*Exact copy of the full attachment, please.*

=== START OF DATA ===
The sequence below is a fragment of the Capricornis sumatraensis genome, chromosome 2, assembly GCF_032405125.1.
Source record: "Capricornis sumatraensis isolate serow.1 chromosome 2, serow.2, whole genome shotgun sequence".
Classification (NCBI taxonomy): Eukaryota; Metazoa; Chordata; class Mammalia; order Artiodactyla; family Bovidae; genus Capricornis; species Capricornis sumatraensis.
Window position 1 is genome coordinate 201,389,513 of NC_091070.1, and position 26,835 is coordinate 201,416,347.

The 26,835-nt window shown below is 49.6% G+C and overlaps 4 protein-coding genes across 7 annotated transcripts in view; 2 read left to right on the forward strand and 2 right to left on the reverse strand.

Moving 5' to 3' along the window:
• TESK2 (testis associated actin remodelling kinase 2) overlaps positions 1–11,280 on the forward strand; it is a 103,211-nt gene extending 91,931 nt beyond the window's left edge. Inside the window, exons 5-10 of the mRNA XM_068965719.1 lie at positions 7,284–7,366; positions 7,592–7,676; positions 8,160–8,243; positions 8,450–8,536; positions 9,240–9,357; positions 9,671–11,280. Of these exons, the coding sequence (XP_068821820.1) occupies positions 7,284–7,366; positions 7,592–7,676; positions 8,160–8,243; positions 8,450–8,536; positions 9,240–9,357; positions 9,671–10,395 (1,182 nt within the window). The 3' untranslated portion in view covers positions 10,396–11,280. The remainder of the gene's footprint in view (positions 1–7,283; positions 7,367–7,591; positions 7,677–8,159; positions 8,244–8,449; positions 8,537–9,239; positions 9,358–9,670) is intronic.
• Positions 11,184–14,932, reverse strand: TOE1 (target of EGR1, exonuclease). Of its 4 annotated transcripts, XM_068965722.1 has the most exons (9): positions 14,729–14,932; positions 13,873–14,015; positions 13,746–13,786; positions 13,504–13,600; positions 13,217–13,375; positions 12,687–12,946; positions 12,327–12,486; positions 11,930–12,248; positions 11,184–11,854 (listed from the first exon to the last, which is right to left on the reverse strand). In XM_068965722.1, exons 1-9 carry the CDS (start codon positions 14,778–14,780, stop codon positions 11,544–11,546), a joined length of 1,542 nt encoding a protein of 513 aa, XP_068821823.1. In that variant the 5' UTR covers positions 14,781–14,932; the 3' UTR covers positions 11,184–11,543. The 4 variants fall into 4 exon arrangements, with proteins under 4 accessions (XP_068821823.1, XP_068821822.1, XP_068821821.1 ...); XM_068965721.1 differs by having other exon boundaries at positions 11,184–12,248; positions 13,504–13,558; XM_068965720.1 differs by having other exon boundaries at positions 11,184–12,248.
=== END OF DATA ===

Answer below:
The sequence below is a fragment of the Capricornis sumatraensis genome, chromosome 2, assembly GCF_032405125.1.
Source record: "Capricornis sumatraensis isolate serow.1 chromosome 2, serow.2, whole genome shotgun sequence".
Classification (NCBI taxonomy): Eukaryota; Metazoa; Chordata; class Mammalia; order Artiodactyla; family Bovidae; genus Capricornis; species Capricornis sumatraensis.
Window position 1 is genome coordinate 201,389,513 of NC_091070.1, and position 26,835 is coordinate 201,416,347.

The 26,835-nt window shown below is 49.6% G+C and overlaps 4 protein-coding genes across 7 annotated transcripts in view; 2 read left to right on the forward strand and 2 right to left on the reverse strand.

Moving 5' to 3' along the window:
• TESK2 (testis associated actin remodelling kinase 2) overlaps positions 1–11,280 on the forward strand; it is a 103,211-nt gene extending 91,931 nt beyond the window's left edge. Inside the window, exons 5-10 of the mRNA XM_068965719.1 lie at positions 7,284–7,366; positions 7,592–7,676; positions 8,160–8,243; positions 8,450–8,536; positions 9,240–9,357; positions 9,671–11,280. Of these exons, the coding sequence (XP_068821820.1) occupies positions 7,284–7,366; positions 7,592–7,676; positions 8,160–8,243; positions 8,450–8,536; positions 9,240–9,357; positions 9,671–10,395 (1,182 nt within the window). The 3' untranslated portion in view covers positions 10,396–11,280. The remainder of the gene's footprint in view (positions 1–7,283; positions 7,367–7,591; positions 7,677–8,159; positions 8,244–8,449; positions 8,537–9,239; positions 9,358–9,670) is intronic.
• Positions 11,184–14,932, reverse strand: TOE1 (target of EGR1, exonuclease). Of its 4 annotated transcripts, XM_068965722.1 has the most exons (9): positions 14,729–14,932; positions 13,873–14,015; positions 13,746–13,786; positions 13,504–13,600; positions 13,217–13,375; positions 12,687–12,946; positions 12,327–12,486; positions 11,930–12,248; positions 11,184–11,854 (listed from the first exon to the last, which is right to left on the reverse strand). In XM_068965722.1, exons 1-9 carry the CDS (start codon positions 14,778–14,780, stop codon positions 11,544–11,546), a joined length of 1,542 nt encoding a protein of 513 aa, XP_068821823.1. In that variant the 5' UTR covers positions 14,781–14,932; the 3' UTR covers positions 11,184–11,543. The 4 variants fall into 4 exon arrangements, with proteins under 4 accessions (XP_068821823.1, XP_068821822.1, XP_068821821.1 ...); XM_068965721.1 differs by having other exon boundaries at positions 11,184–12,248; positions 13,504–13,558; XM_068965720.1 differs by having other exon boundaries at positions 11,184–12,248.